RACE IN HEALTHCARE: STORIES OF GRACE IN THE FACE OF SYSTEMIC DISCRIMINATION
Background: Black women experience higher rates of infant mortality and adverse birth outcomes compared to white women. Structured inequity, along with interpersonal discrimination, are primary contributors. Within Kalamazoo County, black mothers are twice as likely to live in poverty, report experiencing discrimination on a regular basis and are significantly more likely to have inadequate prenatal care. Research aims: To understand women's personal experiences with medical providers, explore their expectations of medical providers and practices, and examine variations by race/ethnicity and socioeconomic status.
Methods: One-hundred-and-seventy-eight women were pre-recruited from the Mom's Health Experience Survey. Fifty-seven of them participated in Community Voice Panel (CVP) focus groups. Twelve focus groups were conducted by two female facilitators and discussed women's experiences spanning from home life to medical office experiences and back. All focus groups were recorded, transcribed, and consensus-coded for themes.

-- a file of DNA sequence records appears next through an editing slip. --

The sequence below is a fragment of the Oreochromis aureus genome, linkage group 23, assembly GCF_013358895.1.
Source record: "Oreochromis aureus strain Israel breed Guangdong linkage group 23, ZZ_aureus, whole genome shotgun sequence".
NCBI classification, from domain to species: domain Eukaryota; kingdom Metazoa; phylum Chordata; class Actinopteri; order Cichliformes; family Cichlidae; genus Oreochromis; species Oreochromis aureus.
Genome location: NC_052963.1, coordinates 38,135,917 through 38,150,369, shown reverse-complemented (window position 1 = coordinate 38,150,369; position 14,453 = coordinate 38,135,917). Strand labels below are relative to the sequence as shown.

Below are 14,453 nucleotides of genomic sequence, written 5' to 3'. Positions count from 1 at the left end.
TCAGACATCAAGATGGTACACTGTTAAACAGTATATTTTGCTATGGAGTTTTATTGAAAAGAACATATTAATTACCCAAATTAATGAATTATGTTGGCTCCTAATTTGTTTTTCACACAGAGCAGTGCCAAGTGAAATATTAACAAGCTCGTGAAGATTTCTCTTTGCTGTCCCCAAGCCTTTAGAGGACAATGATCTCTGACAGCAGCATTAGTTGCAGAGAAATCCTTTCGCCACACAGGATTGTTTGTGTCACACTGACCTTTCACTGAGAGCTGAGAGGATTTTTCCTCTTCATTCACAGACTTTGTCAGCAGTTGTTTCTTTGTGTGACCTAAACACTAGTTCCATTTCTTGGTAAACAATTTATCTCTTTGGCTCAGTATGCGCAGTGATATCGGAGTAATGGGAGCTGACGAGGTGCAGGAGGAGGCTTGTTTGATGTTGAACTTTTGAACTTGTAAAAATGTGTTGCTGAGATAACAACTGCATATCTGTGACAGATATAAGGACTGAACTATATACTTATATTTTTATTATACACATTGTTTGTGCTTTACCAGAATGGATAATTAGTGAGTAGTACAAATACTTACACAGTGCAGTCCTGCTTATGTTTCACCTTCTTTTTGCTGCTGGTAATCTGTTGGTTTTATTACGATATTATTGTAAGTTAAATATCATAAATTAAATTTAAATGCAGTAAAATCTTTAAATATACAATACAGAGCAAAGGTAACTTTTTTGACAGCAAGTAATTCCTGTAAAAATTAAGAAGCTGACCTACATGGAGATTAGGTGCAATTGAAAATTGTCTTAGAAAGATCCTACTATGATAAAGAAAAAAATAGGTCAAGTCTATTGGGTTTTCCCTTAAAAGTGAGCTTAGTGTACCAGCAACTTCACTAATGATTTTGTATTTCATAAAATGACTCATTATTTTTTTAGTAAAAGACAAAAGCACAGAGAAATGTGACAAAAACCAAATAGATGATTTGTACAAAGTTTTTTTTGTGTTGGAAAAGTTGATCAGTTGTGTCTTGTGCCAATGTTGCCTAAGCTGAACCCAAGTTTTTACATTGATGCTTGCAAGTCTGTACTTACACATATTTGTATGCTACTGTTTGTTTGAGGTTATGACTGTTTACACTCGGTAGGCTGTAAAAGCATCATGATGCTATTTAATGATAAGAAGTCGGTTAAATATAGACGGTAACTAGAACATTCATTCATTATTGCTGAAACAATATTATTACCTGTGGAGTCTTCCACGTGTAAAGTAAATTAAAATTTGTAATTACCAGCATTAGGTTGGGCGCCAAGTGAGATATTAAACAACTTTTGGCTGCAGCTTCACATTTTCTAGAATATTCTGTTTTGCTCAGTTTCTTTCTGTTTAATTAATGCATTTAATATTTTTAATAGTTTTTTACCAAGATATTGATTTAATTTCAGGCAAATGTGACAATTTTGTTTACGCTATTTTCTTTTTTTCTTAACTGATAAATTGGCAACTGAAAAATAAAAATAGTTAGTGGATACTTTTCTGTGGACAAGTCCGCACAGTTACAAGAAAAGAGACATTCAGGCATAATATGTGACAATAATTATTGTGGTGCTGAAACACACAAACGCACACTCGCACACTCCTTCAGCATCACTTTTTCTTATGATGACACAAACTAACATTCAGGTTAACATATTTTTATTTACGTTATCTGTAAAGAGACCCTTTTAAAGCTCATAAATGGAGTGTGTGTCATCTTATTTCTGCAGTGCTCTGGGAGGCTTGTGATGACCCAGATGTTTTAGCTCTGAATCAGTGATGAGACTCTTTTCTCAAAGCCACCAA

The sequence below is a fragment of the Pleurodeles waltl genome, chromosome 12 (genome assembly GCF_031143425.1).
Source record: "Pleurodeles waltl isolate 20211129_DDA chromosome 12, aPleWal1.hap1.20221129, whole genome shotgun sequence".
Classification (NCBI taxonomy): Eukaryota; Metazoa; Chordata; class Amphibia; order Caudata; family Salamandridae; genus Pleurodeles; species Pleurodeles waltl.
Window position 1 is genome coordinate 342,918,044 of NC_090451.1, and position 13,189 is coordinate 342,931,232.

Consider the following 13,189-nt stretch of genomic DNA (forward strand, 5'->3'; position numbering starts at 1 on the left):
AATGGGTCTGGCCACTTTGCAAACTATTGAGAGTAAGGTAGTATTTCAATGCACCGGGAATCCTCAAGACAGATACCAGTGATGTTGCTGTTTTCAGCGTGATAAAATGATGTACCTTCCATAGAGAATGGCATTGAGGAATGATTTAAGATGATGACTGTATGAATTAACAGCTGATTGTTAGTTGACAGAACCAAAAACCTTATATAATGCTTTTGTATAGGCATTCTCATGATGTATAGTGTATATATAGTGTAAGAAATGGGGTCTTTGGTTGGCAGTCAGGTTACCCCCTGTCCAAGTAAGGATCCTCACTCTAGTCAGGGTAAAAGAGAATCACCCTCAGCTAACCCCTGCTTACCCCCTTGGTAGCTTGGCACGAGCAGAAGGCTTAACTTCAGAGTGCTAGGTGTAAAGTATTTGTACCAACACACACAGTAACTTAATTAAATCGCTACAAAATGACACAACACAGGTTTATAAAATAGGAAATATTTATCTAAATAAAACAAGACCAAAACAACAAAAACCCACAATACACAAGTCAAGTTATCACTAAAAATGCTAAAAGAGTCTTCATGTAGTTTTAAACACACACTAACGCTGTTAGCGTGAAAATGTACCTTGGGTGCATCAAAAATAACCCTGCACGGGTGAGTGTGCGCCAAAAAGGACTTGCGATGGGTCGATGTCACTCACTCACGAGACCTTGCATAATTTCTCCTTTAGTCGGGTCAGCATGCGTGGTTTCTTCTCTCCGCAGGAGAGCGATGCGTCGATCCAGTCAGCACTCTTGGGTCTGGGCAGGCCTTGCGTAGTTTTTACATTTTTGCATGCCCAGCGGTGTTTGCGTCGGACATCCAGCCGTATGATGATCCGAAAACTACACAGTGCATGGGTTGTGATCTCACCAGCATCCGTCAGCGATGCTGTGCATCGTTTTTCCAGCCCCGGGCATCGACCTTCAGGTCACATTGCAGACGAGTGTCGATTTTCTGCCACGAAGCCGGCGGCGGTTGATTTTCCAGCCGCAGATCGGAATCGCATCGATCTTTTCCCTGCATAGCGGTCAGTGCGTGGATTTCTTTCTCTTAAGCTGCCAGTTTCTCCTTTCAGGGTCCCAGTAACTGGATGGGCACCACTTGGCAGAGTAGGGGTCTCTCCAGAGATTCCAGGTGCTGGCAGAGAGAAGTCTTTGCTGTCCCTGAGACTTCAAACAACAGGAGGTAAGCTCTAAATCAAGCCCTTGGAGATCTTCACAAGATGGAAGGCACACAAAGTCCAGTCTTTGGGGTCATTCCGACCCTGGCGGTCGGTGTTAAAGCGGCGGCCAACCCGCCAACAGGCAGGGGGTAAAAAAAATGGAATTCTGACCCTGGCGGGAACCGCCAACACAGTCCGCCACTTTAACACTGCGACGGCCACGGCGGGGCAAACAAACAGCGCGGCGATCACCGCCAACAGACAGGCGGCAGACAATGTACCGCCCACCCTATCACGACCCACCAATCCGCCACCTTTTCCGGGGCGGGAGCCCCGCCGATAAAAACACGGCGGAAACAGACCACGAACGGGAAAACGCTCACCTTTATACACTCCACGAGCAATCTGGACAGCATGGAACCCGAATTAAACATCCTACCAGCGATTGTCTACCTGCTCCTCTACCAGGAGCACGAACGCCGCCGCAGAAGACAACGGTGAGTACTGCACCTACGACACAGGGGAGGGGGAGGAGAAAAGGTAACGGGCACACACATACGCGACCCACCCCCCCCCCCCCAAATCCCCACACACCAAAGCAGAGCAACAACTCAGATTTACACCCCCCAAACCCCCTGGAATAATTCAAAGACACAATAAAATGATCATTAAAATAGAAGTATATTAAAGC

Results: Thematic analysis revealed differences in treatment of women of color (WOC) in the health care system and differences in their responses to this treatment. Powerlessness and invisibility were pervasive feelings in WOC, described as feeling "like a mouse in a corner." Despite the power differential they experience in their healthcare experiences, WOC were understanding and willing to justify the actions of their providers.
Conclusion: WOC described systematic discrimination within the healthcare system and gave suggestions for improving quality of care. Their extension of grace to providers in response to poor experiences and treatment demonstrates a coping mechanism that may be unique to WOC.